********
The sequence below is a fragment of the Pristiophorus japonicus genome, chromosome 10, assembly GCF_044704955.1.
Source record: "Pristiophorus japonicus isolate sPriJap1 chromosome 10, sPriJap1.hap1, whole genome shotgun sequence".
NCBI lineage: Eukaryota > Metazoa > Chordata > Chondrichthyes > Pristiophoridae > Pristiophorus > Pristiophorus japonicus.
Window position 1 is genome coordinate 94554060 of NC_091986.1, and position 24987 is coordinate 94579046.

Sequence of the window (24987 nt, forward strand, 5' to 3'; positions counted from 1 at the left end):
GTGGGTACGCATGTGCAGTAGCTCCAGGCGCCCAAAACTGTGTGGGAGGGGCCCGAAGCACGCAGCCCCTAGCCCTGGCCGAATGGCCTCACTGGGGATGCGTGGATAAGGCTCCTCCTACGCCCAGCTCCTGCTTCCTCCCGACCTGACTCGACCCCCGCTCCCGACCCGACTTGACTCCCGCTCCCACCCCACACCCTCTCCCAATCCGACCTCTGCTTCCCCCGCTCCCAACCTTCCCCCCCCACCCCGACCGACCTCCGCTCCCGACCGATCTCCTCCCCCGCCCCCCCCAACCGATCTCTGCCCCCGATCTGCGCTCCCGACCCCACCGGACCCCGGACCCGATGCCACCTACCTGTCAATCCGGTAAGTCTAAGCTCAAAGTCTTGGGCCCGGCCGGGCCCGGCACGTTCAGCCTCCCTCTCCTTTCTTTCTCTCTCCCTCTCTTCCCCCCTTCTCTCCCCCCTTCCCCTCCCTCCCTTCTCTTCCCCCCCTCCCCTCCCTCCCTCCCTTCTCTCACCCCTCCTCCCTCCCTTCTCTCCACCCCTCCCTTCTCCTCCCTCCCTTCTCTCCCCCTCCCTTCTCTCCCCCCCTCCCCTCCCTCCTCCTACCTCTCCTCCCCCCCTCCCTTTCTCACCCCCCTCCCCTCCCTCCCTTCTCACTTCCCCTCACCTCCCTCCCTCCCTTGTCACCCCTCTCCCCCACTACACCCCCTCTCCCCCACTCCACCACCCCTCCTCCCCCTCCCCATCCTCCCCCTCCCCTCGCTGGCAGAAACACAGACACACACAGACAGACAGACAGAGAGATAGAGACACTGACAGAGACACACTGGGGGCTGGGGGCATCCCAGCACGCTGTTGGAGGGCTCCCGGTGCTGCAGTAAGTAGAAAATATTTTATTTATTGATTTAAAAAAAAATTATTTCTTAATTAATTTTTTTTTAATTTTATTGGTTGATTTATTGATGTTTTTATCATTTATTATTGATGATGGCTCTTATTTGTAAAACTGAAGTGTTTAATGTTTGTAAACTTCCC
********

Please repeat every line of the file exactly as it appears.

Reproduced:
The sequence below is a fragment of the Pristiophorus japonicus genome, chromosome 10, assembly GCF_044704955.1.
Source record: "Pristiophorus japonicus isolate sPriJap1 chromosome 10, sPriJap1.hap1, whole genome shotgun sequence".
NCBI lineage: Eukaryota > Metazoa > Chordata > Chondrichthyes > Pristiophoridae > Pristiophorus > Pristiophorus japonicus.
Window position 1 is genome coordinate 94554060 of NC_091986.1, and position 24987 is coordinate 94579046.

Sequence of the window (24987 nt, forward strand, 5' to 3'; positions counted from 1 at the left end):
GTGGGTACGCATGTGCAGTAGCTCCAGGCGCCCAAAACTGTGTGGGAGGGGCCCGAAGCACGCAGCCCCTAGCCCTGGCCGAATGGCCTCACTGGGGATGCGTGGATAAGGCTCCTCCTACGCCCAGCTCCTGCTTCCTCCCGACCTGACTCGACCCCCGCTCCCGACCCGACTTGACTCCCGCTCCCACCCCACACCCTCTCCCAATCCGACCTCTGCTTCCCCCGCTCCCAACCTTCCCCCCCCACCCCGACCGACCTCCGCTCCCGACCGATCTCCTCCCCCGCCCCCCCCAACCGATCTCTGCCCCCGATCTGCGCTCCCGACCCCACCGGACCCCGGACCCGATGCCACCTACCTGTCAATCCGGTAAGTCTAAGCTCAAAGTCTTGGGCCCGGCCGGGCCCGGCACGTTCAGCCTCCCTCTCCTTTCTTTCTCTCTCCCTCTCTTCCCCCCTTCTCTCCCCCCTTCCCCTCCCTCCCTTCTCTTCCCCCCCTCCCCTCCCTCCCTCCCTTCTCTCACCCCTCCTCCCTCCCTTCTCTCCACCCCTCCCTTCTCCTCCCTCCCTTCTCTCCCCCTCCCTTCTCTCCCCCCCTCCCCTCCCTCCTCCTACCTCTCCTCCCCCCCTCCCTTTCTCACCCCCCTCCCCTCCCTCCCTTCTCACTTCCCCTCACCTCCCTCCCTCCCTTGTCACCCCTCTCCCCCACTACACCCCCTCTCCCCCACTCCACCACCCCTCCTCCCCCTCCCCATCCTCCCCCTCCCCTCGCTGGCAGAAACACAGACACACACAGACAGACAGACAGAGAGATAGAGACACTGACAGAGACACACTGGGGGCTGGGGGCATCCCAGCACGCTGTTGGAGGGCTCCCGGTGCTGCAGTAAGTAGAAAATATTTTATTTATTGATTTAAAAAAAAATTATTTCTTAATTAATTTTTTTTTAATTTTATTGGTTGATTTATTGATGTTTTTATCATTTATTATTGATGATGGCTCTTATTTGTAAAACTGAAGTGTTTAATGTTTGTAAACTTCCC